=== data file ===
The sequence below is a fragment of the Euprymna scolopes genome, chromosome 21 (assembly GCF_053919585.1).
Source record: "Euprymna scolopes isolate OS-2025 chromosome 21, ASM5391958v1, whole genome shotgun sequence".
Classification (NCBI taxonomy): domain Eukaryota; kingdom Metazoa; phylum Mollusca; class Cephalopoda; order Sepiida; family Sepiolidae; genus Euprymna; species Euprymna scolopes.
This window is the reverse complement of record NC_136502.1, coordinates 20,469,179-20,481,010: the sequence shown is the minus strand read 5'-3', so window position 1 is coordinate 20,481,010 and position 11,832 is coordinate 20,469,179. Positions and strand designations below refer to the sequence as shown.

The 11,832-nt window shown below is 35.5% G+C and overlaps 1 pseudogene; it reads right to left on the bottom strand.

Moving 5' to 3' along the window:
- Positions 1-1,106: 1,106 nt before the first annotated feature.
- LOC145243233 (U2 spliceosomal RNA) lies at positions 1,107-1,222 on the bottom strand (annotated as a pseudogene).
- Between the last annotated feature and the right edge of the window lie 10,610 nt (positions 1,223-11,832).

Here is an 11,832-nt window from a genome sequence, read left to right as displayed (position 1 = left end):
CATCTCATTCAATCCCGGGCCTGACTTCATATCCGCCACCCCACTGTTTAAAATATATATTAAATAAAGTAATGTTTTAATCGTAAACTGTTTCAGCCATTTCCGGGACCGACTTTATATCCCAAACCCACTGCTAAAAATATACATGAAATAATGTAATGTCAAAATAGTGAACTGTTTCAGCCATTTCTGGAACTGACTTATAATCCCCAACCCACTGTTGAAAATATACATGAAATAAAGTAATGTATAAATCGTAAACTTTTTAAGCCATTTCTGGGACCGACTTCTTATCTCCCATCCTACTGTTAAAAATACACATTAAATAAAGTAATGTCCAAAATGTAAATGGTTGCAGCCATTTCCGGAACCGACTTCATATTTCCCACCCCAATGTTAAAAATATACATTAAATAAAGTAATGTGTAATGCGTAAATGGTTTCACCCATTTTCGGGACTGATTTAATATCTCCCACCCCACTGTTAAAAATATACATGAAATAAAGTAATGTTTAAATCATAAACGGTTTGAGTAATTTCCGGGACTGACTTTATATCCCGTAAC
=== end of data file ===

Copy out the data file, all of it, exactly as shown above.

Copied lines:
The sequence below is a fragment of the Euprymna scolopes genome, chromosome 21 (assembly GCF_053919585.1).
Source record: "Euprymna scolopes isolate OS-2025 chromosome 21, ASM5391958v1, whole genome shotgun sequence".
Classification (NCBI taxonomy): domain Eukaryota; kingdom Metazoa; phylum Mollusca; class Cephalopoda; order Sepiida; family Sepiolidae; genus Euprymna; species Euprymna scolopes.
This window is the reverse complement of record NC_136502.1, coordinates 20,469,179-20,481,010: the sequence shown is the minus strand read 5'-3', so window position 1 is coordinate 20,481,010 and position 11,832 is coordinate 20,469,179. Positions and strand designations below refer to the sequence as shown.

The 11,832-nt window shown below is 35.5% G+C and overlaps 1 pseudogene; it reads right to left on the bottom strand.

Moving 5' to 3' along the window:
- Positions 1-1,106: 1,106 nt before the first annotated feature.
- LOC145243233 (U2 spliceosomal RNA) lies at positions 1,107-1,222 on the bottom strand (annotated as a pseudogene).
- Between the last annotated feature and the right edge of the window lie 10,610 nt (positions 1,223-11,832).

Here is an 11,832-nt window from a genome sequence, read left to right as displayed (position 1 = left end):
CATCTCATTCAATCCCGGGCCTGACTTCATATCCGCCACCCCACTGTTTAAAATATATATTAAATAAAGTAATGTTTTAATCGTAAACTGTTTCAGCCATTTCCGGGACCGACTTTATATCCCAAACCCACTGCTAAAAATATACATGAAATAATGTAATGTCAAAATAGTGAACTGTTTCAGCCATTTCTGGAACTGACTTATAATCCCCAACCCACTGTTGAAAATATACATGAAATAAAGTAATGTATAAATCGTAAACTTTTTAAGCCATTTCTGGGACCGACTTCTTATCTCCCATCCTACTGTTAAAAATACACATTAAATAAAGTAATGTCCAAAATGTAAATGGTTGCAGCCATTTCCGGAACCGACTTCATATTTCCCACCCCAATGTTAAAAATATACATTAAATAAAGTAATGTGTAATGCGTAAATGGTTTCACCCATTTTCGGGACTGATTTAATATCTCCCACCCCACTGTTAAAAATATACATGAAATAAAGTAATGTTTAAATCATAAACGGTTTGAGTAATTTCCGGGACTGACTTTATATCCCGTAAC